Copyright Term Extension Act, Sonny Bono Copyright Term Extension Act, or The Mickey Mouse Act – all of these acts is the same thing.
The Act stipulates that the works (such as the trademark Mickey Mouse) shall be protected during the author’s lifetime plus an additional 70 years after his or her death. After pressure from Hollywood, The Act was created in order to protect a company’s revenue earned from productions from the early 1900s. However, classic novels and music works from the 1800s would still be open for the public to use.
The reason why the Act is called the Mickey Mouse Act is because Mickey Mouse actually helped to change the terms of the copyright laws. Walt Disney, a man we all knows and loves (or at least I do) – created Mickey Mouse in 1928. In 1976, as I discussed in an earlier blog post from this morning, the copyright law changed in order to protect the creator of intellectual property, and here, the individual authors were granted protection for their works during their entire life plus an additional 50 years (this was already the norm in Europe). Also, for works created by corporations, the 1976 legislation granted a retroactive extension for works published before this new system took place. This meant that now, Mickey Mouse was protected in to the year of 2003, and that all other intellectual work that was published before 1922 or earlier were placed in the public domain. In 1998, the Sonny Bono Copyright Term Extension Act changed the duration, and now the copyright was extended until “the life of the author plus 70 years”. So now, Mickey Mouse’s copyright protection is extended until 2023.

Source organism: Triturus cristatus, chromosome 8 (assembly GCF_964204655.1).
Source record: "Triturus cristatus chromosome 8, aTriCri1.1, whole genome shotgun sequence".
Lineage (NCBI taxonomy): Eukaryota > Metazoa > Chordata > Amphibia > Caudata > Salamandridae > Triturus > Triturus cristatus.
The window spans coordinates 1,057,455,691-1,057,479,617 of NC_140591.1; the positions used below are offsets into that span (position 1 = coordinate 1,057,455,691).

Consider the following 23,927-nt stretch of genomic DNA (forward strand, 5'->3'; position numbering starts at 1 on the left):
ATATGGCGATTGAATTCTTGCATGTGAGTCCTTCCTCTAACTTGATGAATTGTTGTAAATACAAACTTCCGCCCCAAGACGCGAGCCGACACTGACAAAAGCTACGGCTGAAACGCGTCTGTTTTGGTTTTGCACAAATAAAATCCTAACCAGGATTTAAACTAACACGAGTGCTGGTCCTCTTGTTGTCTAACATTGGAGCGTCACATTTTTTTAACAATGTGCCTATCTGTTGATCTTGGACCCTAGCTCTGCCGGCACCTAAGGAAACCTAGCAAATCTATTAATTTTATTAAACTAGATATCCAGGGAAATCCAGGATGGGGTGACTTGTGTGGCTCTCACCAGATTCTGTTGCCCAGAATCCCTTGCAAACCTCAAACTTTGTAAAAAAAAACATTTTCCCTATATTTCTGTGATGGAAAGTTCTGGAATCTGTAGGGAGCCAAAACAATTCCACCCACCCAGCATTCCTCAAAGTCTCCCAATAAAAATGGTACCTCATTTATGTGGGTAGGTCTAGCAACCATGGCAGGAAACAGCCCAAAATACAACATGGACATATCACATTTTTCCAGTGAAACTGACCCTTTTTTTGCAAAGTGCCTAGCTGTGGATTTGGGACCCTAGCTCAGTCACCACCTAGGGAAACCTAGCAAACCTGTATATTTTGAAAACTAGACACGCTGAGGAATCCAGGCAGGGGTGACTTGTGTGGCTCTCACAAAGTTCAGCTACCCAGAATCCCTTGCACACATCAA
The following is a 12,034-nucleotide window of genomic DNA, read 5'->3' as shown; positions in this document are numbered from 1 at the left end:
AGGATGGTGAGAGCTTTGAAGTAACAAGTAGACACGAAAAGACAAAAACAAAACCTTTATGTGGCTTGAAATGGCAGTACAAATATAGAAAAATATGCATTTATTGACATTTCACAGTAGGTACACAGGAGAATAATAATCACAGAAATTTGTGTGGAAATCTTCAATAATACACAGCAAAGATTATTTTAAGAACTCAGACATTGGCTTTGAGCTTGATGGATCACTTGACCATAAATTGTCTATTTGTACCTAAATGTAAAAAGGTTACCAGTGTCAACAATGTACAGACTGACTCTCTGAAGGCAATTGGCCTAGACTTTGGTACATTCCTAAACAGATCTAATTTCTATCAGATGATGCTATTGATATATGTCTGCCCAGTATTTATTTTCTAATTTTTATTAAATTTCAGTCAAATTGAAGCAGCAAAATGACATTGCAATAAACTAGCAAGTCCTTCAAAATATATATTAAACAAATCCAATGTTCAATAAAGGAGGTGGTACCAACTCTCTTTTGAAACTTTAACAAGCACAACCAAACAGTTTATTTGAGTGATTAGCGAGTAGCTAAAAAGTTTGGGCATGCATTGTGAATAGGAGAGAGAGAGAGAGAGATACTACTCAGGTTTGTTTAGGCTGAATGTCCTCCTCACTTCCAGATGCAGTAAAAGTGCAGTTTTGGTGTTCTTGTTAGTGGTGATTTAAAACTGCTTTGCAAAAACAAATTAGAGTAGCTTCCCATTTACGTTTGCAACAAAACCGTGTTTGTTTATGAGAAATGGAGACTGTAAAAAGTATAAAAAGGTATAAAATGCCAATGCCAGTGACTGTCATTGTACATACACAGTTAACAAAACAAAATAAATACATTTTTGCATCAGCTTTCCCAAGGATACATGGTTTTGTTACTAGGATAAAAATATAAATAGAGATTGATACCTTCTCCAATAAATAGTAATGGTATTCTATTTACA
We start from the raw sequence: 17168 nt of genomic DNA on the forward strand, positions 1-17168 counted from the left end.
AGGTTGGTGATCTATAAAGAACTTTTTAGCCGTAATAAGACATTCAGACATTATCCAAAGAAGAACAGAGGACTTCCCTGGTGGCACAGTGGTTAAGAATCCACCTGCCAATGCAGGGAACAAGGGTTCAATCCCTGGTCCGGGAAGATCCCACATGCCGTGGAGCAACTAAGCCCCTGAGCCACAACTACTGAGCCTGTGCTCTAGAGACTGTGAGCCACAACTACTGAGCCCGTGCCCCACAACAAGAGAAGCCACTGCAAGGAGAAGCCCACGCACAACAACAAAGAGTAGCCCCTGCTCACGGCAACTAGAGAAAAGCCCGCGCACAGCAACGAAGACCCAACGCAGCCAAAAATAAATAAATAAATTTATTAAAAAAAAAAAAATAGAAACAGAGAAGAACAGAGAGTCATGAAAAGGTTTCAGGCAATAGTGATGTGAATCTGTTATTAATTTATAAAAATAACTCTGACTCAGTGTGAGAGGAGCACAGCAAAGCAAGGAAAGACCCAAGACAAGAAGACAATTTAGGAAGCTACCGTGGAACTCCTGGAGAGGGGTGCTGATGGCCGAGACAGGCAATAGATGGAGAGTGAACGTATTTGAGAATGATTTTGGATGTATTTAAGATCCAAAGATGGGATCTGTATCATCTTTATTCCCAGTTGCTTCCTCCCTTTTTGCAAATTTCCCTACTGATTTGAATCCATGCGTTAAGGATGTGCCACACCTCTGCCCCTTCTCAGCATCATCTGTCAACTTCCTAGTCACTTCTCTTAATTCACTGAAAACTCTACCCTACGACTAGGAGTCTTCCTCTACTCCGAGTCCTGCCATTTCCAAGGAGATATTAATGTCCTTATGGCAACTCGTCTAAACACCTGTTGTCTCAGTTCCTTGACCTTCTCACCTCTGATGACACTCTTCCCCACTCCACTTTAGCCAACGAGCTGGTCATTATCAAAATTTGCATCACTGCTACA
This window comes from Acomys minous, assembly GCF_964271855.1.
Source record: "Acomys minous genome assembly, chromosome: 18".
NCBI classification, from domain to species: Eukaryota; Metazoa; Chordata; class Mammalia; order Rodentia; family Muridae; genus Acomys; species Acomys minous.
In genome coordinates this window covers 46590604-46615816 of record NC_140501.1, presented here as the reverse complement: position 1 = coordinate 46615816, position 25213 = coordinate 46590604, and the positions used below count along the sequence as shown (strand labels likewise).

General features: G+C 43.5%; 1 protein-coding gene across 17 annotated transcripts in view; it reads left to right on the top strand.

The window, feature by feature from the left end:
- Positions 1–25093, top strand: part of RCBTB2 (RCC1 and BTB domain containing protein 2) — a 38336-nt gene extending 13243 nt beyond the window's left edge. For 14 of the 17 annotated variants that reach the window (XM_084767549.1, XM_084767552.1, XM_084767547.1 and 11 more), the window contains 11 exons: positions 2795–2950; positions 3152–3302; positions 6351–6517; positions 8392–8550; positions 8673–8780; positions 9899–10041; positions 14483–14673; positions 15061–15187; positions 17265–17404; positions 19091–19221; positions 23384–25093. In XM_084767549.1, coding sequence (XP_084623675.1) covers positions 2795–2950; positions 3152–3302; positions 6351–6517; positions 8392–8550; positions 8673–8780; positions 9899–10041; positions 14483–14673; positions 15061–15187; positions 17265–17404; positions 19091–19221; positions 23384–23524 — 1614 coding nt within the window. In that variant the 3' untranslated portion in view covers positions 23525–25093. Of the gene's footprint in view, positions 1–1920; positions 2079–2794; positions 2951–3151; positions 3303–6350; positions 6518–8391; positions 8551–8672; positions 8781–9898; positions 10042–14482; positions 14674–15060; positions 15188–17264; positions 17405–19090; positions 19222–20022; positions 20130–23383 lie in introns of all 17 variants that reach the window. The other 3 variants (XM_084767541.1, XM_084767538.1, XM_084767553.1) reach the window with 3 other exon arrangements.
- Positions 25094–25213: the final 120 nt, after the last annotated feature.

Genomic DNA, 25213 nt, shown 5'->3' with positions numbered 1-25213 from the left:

So, we will most likely see a change in the Act again closer to the expiration year…